Many school districts are taking concerns about food allergies and poor eating habits together and developing healthier menus in the school cafeteria and in the classroom.
Many a district's primary concern is food allergies, with peanuts being at the top of the list due to its well-known serious reactions.
And what's a party without a few of mom's homemade cupcakes? If parents want to bring in a plate of brownies or cupcakes for Harvest Day (aka Thanksgiving where we are still able to give thanks), then at least include a list of the ingredients. And here's a hint: peanuts shouldn't be on the list. From a parent's standpoint, I still wouldn't want my child to eat the homemade treat. Mistakes happen and that's just life.
I would rather see parents provide packaged goodies instead, so that teachers can check for food-allergens on the ingredient list.
High-fat snack foods such as chips and processed baked goods are being replaced by baked chips, granola bars and fruit snacks.
And what about soda? In our over-sugared, over-caffinated culture, its no wonder kids in the U.S. are so heavy. Why not just bottled water in the classroom, and water and fruit juices in vending machines at lunch? We should do this because it would benefit the students - both allergic and non-allergic.
Some districts have a wellness committee that includes school board members or administrators, a district food service representative, parents, students and community members. Many districts have gotten a head start. Food service managers and dietitians have been adding healthier foods in cafeterias and vending machines. Students, teachers and parents are being encouraged to change the kind of treats offered at classroom parties and sold in fund-raising events.
We should all be committed to developing healthier food choices and school officials can work alongside teachers and parents to encourage a healthy lifestyle.
Posted by David at 3:20 PM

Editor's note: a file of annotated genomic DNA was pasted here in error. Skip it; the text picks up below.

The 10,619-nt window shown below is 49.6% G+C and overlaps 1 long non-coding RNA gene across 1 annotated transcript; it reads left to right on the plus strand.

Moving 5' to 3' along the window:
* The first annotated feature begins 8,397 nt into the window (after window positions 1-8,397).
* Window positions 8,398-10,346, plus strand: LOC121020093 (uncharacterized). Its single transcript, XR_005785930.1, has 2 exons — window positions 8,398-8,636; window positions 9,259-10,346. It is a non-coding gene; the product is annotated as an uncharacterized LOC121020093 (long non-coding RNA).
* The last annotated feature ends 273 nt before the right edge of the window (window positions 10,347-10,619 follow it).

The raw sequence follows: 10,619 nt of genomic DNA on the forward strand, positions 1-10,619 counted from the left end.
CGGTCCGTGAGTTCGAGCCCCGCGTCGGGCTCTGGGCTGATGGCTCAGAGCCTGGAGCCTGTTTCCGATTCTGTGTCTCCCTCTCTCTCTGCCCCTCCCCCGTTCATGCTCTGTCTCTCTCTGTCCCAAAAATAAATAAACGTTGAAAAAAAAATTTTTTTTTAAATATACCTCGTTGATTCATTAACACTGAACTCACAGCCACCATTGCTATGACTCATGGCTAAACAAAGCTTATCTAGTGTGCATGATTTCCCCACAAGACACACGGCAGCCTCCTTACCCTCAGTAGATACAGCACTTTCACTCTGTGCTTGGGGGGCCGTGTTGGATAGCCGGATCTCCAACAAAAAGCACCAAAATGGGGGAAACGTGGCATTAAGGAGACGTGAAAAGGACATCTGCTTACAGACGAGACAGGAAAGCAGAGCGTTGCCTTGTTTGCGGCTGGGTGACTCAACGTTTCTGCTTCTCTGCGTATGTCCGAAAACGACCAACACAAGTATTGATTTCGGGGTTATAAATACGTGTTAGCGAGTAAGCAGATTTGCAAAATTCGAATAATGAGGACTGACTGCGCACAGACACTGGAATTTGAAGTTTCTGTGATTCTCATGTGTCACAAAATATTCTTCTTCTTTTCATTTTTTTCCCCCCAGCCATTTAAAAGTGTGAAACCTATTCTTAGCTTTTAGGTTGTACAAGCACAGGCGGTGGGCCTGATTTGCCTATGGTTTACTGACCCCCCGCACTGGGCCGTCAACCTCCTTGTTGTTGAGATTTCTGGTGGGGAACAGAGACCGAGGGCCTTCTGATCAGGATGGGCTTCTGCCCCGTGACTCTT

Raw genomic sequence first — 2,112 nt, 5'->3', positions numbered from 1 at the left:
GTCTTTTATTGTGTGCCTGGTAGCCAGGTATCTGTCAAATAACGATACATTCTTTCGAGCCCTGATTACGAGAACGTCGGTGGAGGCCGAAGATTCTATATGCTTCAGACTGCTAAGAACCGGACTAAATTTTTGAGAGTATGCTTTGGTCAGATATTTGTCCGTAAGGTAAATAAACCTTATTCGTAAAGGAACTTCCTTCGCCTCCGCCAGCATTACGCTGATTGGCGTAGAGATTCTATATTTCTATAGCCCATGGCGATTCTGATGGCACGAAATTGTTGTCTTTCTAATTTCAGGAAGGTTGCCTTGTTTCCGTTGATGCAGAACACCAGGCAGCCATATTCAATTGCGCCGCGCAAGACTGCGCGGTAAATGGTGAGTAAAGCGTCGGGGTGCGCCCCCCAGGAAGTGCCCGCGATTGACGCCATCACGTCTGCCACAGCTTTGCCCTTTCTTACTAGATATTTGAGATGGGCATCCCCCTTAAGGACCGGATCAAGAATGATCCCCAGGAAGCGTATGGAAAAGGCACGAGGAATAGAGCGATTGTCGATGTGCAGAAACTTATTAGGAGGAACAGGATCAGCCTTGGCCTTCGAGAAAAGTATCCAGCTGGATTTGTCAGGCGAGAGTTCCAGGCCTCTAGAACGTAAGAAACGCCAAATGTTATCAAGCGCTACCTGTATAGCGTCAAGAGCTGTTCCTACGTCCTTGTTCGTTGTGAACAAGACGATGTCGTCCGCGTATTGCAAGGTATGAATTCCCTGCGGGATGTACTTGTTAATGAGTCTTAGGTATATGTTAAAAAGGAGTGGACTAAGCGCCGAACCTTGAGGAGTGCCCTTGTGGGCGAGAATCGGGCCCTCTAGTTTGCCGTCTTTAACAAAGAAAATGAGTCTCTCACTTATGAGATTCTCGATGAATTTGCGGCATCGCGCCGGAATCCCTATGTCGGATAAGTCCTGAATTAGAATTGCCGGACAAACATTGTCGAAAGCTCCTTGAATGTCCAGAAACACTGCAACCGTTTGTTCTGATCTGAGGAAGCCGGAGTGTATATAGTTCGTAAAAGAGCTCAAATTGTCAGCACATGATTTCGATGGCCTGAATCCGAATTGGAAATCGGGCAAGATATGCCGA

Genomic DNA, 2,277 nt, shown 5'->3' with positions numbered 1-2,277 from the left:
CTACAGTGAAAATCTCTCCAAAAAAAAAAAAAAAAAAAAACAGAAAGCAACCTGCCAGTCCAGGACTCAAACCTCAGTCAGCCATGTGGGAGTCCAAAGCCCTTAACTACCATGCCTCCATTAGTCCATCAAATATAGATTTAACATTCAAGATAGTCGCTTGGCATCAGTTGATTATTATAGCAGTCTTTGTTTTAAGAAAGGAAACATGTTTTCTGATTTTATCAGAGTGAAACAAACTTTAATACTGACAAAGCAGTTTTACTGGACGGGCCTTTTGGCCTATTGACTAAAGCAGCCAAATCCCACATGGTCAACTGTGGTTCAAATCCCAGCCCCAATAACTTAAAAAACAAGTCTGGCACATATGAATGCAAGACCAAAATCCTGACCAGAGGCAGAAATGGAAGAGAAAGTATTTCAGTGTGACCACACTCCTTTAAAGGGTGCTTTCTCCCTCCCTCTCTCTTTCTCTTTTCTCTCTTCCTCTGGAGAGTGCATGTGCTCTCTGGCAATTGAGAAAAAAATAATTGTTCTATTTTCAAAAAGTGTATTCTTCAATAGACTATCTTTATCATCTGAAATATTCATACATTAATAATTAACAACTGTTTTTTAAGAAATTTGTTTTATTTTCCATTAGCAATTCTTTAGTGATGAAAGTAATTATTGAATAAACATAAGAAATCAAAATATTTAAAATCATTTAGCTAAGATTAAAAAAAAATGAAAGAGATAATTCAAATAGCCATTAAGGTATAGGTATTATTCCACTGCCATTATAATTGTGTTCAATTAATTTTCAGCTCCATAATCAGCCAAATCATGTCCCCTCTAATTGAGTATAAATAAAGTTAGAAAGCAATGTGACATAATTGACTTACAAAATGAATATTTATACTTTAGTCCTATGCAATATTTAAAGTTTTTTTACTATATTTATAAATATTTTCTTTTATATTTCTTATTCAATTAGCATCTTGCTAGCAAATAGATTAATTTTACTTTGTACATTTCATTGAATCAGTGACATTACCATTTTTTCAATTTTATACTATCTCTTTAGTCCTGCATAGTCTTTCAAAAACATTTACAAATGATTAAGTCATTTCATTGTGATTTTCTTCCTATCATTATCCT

July 20, 2006
A Night on the Town with Child Food Allergies
Tips to ensure restaurant food is safe.
1) Contact the restaurant in advance, and make sure it's a food allergy-friendly establishment.
Listen to the person on the phone - usually the manager - have they had this conversation about food allergies before? You can tell if they are well educated on their menu and are able to reference resources to answer your questions. If they stumble and someone else there cannot get you comfortable, go somewhere else.
2) Be clear that this a life-threatening issue and that you don't want an ambulance ride from the restaurant.
This is a serious issue that needs to be taken seriously. The visualization of sirons and flashing lights in front of his/her restaurant paints the seriousness of the situation.
3) When you arrive, talk to the manager and/or chef.
Put a face with the voice and name. Make it personal. Ask about how the ingredients are kept separate and safe. Ask about shared prep surfaces and cooking oils. And, finally, make sure to include your server - they can make or break a safe meal out.
FAAN has many tips on eating out. Read them all. We've also talked about this before. Develop your own going out plan and start your own list of food allergy friendly restaurants... and by all means, share it with us!
Posted by David at 3:05 PM
July 19, 2006
Food Allergies - One More Thing to Blame on Mom and Dad
We know that food allergies have a genetic component. How big a role does genetics play in child food allergies? Pretty big. In fact, you can blame both mom and dear ol' dad.
Research has shown that having one parent with allergies of ANY kind gives the child a risk of 33 percent; both parents having allergies gives the child a 66 percent risk. Now this is not just specific to food allergies. Specific allergies (for example nuts, wheat, pollen, cat) are generally not inherited, just the capacity to be allergic to these things.
Posted by David at 3:01 PM
July 16, 2006
Hooray for Cherrybrook Kitchen's Brownies!